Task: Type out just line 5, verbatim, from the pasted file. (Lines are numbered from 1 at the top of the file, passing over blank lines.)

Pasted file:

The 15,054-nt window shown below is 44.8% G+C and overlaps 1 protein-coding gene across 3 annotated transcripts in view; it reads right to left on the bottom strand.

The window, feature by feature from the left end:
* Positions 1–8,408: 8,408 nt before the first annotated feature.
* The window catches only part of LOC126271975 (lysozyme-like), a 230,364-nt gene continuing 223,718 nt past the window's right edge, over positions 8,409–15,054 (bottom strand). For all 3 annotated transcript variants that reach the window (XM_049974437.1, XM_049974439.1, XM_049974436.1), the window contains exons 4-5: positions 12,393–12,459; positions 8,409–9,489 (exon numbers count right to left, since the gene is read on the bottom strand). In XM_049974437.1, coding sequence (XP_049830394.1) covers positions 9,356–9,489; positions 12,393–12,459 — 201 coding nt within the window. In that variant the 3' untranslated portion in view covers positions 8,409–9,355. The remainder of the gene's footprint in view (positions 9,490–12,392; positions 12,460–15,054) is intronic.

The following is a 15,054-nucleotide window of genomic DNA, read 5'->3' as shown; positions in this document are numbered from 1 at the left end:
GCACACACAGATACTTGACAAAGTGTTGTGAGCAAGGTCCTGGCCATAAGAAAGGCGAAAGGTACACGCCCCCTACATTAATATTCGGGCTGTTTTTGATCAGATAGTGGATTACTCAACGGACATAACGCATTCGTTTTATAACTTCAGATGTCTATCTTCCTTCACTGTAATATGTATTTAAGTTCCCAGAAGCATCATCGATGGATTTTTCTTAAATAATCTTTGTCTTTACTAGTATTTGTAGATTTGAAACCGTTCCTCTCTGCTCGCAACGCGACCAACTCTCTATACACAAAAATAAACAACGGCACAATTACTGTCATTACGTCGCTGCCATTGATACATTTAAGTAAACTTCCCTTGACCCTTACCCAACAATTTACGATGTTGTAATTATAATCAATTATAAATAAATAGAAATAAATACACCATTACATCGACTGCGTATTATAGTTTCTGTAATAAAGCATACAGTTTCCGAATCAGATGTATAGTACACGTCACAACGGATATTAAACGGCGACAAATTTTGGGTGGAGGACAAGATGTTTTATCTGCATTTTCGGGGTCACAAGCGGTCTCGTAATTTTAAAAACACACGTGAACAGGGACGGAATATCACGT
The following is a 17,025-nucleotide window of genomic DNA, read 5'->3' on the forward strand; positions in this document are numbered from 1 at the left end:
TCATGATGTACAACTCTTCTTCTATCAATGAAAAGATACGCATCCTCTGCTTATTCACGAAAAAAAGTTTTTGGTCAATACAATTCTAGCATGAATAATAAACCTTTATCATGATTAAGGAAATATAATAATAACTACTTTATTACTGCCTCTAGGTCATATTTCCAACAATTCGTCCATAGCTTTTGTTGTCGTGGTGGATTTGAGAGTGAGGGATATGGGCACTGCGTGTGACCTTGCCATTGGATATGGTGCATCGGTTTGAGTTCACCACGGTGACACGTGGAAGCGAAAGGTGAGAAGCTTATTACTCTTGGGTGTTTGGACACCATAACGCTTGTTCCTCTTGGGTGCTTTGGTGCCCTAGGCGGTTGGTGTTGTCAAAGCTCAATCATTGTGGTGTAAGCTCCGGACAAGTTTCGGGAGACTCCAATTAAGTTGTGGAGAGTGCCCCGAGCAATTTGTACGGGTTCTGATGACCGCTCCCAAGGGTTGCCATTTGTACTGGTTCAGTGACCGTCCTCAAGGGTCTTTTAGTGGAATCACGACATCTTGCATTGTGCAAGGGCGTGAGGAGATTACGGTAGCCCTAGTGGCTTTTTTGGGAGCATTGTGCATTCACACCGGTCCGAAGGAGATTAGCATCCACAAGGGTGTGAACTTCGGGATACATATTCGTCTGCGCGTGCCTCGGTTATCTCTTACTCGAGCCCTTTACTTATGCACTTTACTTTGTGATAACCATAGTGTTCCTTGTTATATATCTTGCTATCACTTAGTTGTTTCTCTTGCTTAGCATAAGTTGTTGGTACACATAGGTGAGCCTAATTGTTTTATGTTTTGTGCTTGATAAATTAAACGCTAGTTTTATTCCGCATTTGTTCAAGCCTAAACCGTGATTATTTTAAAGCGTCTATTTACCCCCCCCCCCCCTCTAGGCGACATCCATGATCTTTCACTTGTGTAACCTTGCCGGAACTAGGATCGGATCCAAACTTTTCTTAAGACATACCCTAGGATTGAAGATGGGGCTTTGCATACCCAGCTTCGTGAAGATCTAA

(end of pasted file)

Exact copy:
The following is a 15,054-nucleotide window of genomic DNA, read 5'->3' as shown; positions in this document are numbered from 1 at the left end: